Eating Disorders Essay

1433 words - 6 pages

Imagine a thirteen-year-old girl who weighs 60

pounds because she is starving herself. Every time

she looks in the mirror, she sees herself as fat.

Picture her parents watching their daughter literally

disintegrating into thin air. This is the life of a family

dealing with an eating disorder. Eating disorders

are a major problem with the young people of

today's society. While anorexia and bulimia are

sociological problems plaguing the world's youth,

there are also other eating disorders. This "fat

phobia", or fear of being over-weight, disturbs

people to the point where they are in a way,

committing suicide.

Eating disorders have been termed the disease

of the 1980's. An eating disorder is defined as "a

dangerous and intense striving to become thin

(Macionis 350). Even though it has been found

that "95% of people who suffer anorexia or

bulimia are woman, mostly from white, relatively

affluent families" (Macionis 350), "the

pre-occupation and obsession with food are not

limited to women" (Meadow 24). Although some

men also deal with eating disorders, most research

has been done on women. In 1985, 95% of

women felt they were overweight, while only 25%

were actually considered medically overweight

(Marshall 124). By the age of thirteen

approximately 53% of females are unhappy with

their bodies, and by the age of eighteen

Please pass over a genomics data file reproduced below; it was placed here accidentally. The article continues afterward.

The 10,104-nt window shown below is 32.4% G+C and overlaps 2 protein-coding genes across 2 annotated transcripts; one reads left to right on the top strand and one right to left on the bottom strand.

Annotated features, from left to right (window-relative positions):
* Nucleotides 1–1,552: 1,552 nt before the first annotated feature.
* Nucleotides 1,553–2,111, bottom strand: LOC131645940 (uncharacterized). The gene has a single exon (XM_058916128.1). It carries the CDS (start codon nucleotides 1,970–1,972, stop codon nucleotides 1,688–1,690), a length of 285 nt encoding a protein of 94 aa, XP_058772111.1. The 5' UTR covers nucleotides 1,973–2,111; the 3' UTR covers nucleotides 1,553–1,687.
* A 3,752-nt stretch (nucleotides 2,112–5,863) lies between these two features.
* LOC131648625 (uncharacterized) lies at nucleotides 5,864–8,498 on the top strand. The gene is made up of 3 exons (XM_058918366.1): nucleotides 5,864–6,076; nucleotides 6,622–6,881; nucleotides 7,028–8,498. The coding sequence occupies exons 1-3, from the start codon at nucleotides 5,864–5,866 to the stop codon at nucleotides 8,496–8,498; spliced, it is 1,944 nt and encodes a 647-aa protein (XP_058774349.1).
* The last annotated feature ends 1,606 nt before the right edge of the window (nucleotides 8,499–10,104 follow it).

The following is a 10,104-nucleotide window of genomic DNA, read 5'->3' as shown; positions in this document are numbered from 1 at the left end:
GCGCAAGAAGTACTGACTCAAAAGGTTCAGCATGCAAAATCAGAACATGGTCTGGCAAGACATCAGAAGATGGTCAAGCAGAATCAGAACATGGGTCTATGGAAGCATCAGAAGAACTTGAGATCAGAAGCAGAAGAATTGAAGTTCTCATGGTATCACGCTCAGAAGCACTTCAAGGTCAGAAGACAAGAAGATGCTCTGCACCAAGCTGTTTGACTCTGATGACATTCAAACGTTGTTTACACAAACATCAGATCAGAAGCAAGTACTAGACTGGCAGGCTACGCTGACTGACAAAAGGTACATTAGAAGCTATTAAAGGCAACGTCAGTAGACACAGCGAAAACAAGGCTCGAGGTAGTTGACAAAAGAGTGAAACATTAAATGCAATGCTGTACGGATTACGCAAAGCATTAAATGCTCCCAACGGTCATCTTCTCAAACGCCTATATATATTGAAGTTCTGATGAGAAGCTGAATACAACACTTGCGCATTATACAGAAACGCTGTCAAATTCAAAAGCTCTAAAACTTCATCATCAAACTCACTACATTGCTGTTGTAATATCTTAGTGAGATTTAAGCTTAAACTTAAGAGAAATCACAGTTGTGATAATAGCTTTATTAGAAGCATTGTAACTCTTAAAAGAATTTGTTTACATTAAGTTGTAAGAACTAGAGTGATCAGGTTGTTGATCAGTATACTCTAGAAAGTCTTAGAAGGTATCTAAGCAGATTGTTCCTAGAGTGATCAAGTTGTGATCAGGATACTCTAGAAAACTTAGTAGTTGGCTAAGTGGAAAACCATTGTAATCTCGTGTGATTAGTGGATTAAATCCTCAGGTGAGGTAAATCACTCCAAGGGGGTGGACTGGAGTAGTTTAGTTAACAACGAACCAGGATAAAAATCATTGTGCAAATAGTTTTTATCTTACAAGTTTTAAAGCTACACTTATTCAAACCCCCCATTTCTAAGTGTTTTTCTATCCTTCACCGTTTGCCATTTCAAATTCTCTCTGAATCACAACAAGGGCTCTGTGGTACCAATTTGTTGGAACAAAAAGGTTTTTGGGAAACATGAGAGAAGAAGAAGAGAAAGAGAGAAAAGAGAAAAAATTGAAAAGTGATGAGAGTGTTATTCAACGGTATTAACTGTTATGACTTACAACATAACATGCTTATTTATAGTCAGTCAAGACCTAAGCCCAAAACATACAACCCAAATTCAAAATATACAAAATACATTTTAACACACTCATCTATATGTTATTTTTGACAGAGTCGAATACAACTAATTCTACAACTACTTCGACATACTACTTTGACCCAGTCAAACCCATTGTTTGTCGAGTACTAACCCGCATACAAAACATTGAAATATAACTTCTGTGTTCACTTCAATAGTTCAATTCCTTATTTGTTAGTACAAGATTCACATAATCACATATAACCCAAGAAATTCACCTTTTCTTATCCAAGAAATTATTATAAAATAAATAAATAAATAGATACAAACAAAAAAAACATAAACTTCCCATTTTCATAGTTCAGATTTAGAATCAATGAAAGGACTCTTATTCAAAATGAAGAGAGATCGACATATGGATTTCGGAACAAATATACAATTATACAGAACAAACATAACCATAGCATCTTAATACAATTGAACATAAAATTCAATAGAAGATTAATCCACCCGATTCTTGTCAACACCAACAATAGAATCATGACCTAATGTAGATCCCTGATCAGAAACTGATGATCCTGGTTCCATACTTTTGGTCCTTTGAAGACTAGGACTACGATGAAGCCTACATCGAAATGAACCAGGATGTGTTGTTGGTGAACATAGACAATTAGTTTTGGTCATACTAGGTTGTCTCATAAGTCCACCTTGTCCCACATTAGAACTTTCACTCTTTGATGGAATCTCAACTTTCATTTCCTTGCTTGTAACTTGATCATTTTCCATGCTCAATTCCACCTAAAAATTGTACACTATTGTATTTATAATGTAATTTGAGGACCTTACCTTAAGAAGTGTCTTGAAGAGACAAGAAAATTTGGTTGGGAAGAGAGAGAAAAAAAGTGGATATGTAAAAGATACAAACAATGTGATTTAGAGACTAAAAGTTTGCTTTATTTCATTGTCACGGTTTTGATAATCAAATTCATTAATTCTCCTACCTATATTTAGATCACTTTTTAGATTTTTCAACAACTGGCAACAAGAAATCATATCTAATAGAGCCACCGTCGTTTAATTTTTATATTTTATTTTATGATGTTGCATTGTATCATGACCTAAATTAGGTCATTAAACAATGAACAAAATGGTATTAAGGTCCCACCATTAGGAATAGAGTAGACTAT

approximately 78% are unhappy (Marshall 124).

Are culture could be seen as a narcissist society.

Narcissism is a preoccupation with one's self, a

concern with how one appears to others, and with

living up to an image (Meadow 127). It seems that

appearance is an important factor in our everyday

life. According to Michael Levine, who in 1987

said, "Our culture transmits powerful messages

that, just as men can not be too rich, women can

not be too thin" (Macionis 350). While all women

want to look as perfect as "Barbie", for some it

just isn't possible. For women, being slender is

almost synonymous with being successful

(Macionis 350). It is also thought that 40% of the

adult US population is significantly overweight

(Meadow 24). Some experts feel that eating

disorders are reaching epidemic proportions and

estimate the national rate to be as high as 12% of

women (Meadow 24). In fact, according to the

Phoenix Gazette on November 7, 1985, "Almost

one out of three women diet once a month, and

one in six considers herself a perpetual dieter"


24). It is considered that 54-86% of college

women binge eats (Eating and Sexuality 24). They

do this and still research shows that most college

aged women: 1) widely accept the idea that "guys

like thin girls", 2) think being thin is crucial to

physical attractiveness, and 3) believe that they are

not as thin as men would like them to be

(Macionis 350). While in fact most college women

want to be thinner then most college men say

women should be (Macionis...

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